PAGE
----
this site is a work in progress

View All        Work        Archive
Project Archive / website

In the Introduction to The Miracle of Analogy, The History of Photography, Part 1, Kaja Silverman writes,

As Walt Whitman writes in an inexhaustibly rich passage, “A vast similitude interlocks all / All spheres, grown, ungrown, small, large, suns, moons, planets, / All distances of place however wide, / all distances of time, [and] all inanimate forms.” It also includes “all souls, all bodies though they be ever so different, or in different worlds, / All gaseous, watery, vegetable, mineral processes, the fishes, the brutes, / All nations, colors, barbarisms, civilizations, languages, / All identities that have existed or may exist on this globe, or any globe, / All lives and deaths, all of the past, present, future….” It is only through this interlocking that we ourselves exist. Two is the smallest unit of Being.

Silverman suggests this interlocking as the basis of our existence: that our Being is inherently plural, intertwined, and reciprocal. This concept, an interlocking that is not in rejection of our individuality or agency, helps us process the complicated nature of our existence—that is, coexistence. Her writing proposes the coexistence of all Beings that goes beyond boundaries and dimensions such as ideas, distance, and time. It binds together the past, present, and future in which history is revealed to us.

This project started in March of 2020. Though at various intensities and places, the past year has uprooted us all—from cities, people, and values. These changes prompt questions surrounding what we are used to calling “normal,” and necessitate a new normal. How or where do we start such a change when our understanding of the past, present, and future is unsettled? Where do we re-root ourselves?

Throughout this project, we contemplate how the archive is used to understand history; how it is constantly rebuilding upon the continuum of time, and yet providing us a sense of home, of being rooted, and of belonging. The concept of the archive itself has opened to various possibilities with digitization in recent years, and in the same way, the notion of the archive as we worked through this project has changed tremendously. Our understanding of the archive has shifted from an objective, static, and almost monumental material space of recounting to a dynamic and subjective action of reworking and remembering.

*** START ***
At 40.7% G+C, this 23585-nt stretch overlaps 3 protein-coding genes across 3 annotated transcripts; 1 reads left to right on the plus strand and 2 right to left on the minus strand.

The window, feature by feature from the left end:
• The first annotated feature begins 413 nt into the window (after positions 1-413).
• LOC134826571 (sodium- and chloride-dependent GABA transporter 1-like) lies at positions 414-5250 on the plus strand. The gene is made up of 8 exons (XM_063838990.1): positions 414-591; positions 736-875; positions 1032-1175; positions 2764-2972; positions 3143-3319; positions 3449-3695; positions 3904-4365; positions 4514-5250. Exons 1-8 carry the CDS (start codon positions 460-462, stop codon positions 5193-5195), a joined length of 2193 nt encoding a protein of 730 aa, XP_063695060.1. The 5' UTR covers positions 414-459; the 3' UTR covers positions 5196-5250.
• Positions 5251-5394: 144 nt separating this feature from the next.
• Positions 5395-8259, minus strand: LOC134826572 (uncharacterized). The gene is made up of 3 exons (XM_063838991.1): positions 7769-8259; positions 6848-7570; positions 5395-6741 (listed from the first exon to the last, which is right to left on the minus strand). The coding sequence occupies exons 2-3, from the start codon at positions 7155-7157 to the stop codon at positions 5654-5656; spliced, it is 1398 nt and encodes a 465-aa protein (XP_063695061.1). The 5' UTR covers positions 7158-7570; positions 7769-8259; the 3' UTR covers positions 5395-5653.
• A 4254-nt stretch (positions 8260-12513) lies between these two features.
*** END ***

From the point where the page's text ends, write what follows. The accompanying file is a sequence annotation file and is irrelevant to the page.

Away from the idea of singularity and opposition, our work comprehends how we discover the present within the past and realize the past within the present. We study how our histories, not necessarily linear, directional, or unitary, relate to other Beings of the present, past, and future. Some works are a direct reflection of these new circumstances: an earnest recollection of values, culture, places, and people we identify as home, and the changes we experience in the way we define home. Others lean into the uncomfortable places we reside in but cannot call home. We meditate on how we are connected—through time and space, through language, and through translation, between languages and mediums.

Project Archive collects the responses to an earlier draft of this introduction posed as a prompt to friends—some that I have known for many years, others for only a few months. Each work has shaped this project in ways that I have not expected, and after four drafts of the first introduction, I am excited to share our journey. The book starts off with Kenzie’s Gil in which she explores the theme of distance, traveling, and the lost sense of home. Images she has collected reevaluate how we perceive distance and bring a sense of longing. Similar sentiments can be found in Galena’s work, Da ti varvi po voda, a performance work that has been translated into video, then into print with stills. By reenacting a Bulgarian custom, her work shares care and hope she finds in her family and culture. The book concludes with Danielle’s Notes on 见山, an essay on a beautiful tea shop in the city of Hangzhou, drawing from Chinese culture, tea, and philosophy on how we perceive.

Indian scripture Ashtavakra Gita writes, “In me, the shoreless ocean, let the waves of the universe rise and fall as they will. I am neither enhanced nor diminished.” Project Archive paints the ocean which we share. Up close, these waves seem to be acting independently; our waves flow, rise, sink, begin, and end. But from afar, they are constantly building upon each other, all as a part of the ocean. Though this project began with my personal desire to archive, to create a record of my story, it has developed into a shared purpose among the twenty-one of us to understand our collective history beyond our senses of self. We step away from the idea of the “I” and embrace the idea of the unity, of the collective. We embrace the idea of the reciprocity in everything we do: how to touch means to be touched, to see means to be seen, and to love means to be loved.

Walter Benjamin, in On the Concept of History asks, “Are we not touched by the same breath of air which was among that which came before?” Throughout this project, we record how our waves meet one another—or the shared breath of air. Project Archive is a place of meeting—where interlockings of inspirations and talents, of people, of time, and of similarities and differences manifest. It is our response and our offering to the world.

Min Park
March 2021

storytelling through nature, food, and art